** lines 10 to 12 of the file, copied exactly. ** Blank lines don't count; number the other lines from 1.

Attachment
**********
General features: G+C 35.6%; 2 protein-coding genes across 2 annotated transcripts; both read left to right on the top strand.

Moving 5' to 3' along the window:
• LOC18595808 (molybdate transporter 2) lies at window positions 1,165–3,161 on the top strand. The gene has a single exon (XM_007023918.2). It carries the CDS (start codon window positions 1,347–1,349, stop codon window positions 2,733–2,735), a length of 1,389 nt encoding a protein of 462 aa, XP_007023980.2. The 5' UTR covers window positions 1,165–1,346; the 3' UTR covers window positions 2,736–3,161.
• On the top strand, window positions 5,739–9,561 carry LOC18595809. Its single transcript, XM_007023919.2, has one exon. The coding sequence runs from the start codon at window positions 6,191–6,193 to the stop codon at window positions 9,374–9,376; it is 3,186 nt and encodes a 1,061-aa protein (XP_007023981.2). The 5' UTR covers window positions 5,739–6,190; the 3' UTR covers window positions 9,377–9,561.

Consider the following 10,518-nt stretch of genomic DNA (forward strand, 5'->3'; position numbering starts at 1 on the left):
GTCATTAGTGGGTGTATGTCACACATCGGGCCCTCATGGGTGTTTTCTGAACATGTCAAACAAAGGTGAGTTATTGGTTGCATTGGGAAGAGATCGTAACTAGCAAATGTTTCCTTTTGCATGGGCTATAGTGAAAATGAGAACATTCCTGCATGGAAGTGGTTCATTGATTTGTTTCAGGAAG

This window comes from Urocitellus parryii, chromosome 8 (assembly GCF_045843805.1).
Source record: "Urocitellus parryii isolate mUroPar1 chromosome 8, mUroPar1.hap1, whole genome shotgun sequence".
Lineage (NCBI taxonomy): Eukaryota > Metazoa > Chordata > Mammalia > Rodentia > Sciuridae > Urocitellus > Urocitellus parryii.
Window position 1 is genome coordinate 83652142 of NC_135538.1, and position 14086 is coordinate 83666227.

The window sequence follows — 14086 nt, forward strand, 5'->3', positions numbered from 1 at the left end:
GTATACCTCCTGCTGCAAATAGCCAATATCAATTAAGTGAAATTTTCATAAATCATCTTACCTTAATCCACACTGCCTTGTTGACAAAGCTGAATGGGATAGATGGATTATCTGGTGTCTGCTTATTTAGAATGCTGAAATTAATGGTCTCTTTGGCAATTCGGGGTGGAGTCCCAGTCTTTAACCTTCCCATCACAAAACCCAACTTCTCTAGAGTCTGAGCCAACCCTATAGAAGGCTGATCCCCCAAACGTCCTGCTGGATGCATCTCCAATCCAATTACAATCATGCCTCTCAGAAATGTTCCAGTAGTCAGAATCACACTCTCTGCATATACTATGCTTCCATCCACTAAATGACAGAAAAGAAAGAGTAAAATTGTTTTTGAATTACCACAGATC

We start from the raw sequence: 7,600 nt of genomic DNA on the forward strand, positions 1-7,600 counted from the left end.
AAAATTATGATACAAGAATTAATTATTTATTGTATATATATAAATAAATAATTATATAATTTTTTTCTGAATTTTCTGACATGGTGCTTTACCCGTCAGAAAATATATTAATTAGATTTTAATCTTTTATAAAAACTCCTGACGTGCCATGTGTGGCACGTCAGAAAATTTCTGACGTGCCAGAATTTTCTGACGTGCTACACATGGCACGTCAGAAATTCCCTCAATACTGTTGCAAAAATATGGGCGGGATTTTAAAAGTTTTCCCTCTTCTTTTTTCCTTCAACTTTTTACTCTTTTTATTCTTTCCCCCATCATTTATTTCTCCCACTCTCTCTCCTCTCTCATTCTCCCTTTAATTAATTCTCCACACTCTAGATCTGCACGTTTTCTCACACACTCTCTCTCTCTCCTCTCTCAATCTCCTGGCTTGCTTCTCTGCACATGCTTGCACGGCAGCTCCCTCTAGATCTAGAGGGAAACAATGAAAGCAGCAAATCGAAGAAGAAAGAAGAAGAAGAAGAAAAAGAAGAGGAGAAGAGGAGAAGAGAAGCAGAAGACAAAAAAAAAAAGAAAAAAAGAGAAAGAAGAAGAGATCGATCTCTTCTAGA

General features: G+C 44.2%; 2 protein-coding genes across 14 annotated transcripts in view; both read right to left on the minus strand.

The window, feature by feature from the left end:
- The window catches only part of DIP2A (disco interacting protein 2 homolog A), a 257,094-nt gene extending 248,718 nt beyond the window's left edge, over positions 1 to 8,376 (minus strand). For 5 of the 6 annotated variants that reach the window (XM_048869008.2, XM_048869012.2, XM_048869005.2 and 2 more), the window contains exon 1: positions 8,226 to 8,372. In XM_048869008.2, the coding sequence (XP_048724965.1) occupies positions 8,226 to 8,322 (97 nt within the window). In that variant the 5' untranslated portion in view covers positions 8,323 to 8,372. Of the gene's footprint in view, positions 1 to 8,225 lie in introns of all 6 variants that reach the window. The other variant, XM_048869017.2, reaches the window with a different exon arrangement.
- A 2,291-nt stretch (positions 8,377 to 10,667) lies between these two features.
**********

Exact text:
Window position 1 is genome coordinate 83652142 of NC_135538.1, and position 14086 is coordinate 83666227.

The window sequence follows — 14086 nt, forward strand, 5'->3', positions numbered from 1 at the left end:
GTATACCTCCTGCTGCAAATAGCCAATATCAATTAAGTGAAATTTTCATAAATCATCTTACCTTAATCCACACTGCCTTGTTGACAAAGCTGAATGGGATAGATGGATTATCTGGTGTCTGCTTATTTAGAATGCTGAAATTAATGGTCTCTTTGGCAATTCGGGGTGGAGTCCCAGTCTTTAACCTTCCCATCACAAAACCCAACTTCTCTAGAGTCTGAGCCAACCCTATAGAAGGCTGATCCCCCAAACGTCCTGCTGGATGCATCTCCAATCCAATTACAATCATGCCTCTCAGAAATGTTCCAGTAGTCAGAATCACACTCTCTGCATATACTATGCTTCCATCCACTAAATGACAGAAAAGAAAGAGTAAAATTGTTTTTGAATTACCACAGATC